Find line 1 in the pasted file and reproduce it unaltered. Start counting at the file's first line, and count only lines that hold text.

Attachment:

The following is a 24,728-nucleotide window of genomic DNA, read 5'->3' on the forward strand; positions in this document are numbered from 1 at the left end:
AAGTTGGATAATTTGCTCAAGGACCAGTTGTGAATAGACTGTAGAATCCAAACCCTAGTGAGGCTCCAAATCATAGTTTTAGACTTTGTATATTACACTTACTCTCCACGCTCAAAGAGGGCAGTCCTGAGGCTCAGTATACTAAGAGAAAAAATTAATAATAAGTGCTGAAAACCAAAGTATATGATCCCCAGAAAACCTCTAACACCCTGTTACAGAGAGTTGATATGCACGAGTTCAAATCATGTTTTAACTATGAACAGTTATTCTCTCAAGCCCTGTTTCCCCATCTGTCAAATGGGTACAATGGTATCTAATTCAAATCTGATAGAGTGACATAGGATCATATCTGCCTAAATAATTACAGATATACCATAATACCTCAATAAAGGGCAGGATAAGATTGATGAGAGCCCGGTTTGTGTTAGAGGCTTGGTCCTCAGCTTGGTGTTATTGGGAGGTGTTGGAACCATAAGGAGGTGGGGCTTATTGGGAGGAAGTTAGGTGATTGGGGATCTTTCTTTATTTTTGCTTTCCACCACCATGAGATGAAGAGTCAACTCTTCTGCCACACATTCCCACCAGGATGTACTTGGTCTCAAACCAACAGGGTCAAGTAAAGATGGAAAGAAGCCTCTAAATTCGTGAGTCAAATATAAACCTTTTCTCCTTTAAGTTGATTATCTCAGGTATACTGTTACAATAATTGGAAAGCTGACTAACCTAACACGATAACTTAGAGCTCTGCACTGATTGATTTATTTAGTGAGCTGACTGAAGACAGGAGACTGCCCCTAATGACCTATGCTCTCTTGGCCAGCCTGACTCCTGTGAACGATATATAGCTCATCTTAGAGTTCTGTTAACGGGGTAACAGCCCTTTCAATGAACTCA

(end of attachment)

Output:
The following is a 24,728-nucleotide window of genomic DNA, read 5'->3' on the forward strand; positions in this document are numbered from 1 at the left end: